A correspondent of the Garden says:

"If, in America, an enterprising man were to get the grant of 1,000 acres, and at once clear and plant it with Cob Filberts, he would find it one of the most remunerative transactions of his life - their transit to this market is easy, and they are not injured from being two or three months in tubs, a circumstance which renders them as easy of carriage by land or sea, as flour."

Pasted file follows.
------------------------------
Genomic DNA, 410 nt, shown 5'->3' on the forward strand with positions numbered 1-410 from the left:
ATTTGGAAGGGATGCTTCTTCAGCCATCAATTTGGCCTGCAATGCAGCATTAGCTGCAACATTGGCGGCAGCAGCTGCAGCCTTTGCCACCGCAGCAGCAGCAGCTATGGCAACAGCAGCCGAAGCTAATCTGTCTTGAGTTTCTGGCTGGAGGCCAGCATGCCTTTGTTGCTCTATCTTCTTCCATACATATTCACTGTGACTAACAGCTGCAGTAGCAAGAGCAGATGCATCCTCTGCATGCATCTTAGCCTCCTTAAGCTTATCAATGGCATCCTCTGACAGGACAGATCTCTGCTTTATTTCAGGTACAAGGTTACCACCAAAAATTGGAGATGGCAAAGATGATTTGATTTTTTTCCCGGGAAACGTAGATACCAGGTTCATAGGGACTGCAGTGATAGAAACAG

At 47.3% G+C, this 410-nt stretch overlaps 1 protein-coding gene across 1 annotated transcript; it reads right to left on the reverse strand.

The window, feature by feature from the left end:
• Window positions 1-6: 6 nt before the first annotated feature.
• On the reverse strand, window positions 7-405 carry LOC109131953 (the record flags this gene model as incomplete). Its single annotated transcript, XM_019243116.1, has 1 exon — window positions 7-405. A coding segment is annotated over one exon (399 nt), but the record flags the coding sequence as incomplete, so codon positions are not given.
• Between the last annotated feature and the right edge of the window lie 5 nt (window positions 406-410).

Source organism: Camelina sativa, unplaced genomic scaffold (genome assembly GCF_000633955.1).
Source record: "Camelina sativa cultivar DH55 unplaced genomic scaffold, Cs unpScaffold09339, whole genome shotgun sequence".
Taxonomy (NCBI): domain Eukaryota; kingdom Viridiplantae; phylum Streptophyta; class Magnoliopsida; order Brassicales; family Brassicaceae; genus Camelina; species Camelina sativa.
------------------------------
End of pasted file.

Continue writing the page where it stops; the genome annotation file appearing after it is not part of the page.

It shows how ill calculated one at a distance is to offer advice; though we can appreciate the good intention which moves the suggestion. Our good friend is evidently unaware that this bush is extremely liable here to a terribly destructive fungus, which would sweep off a whole thousand acres in two or three years. We would rather take our chances on a thousand acres of plums than a thousand acres of filberts, and every American knows what that means.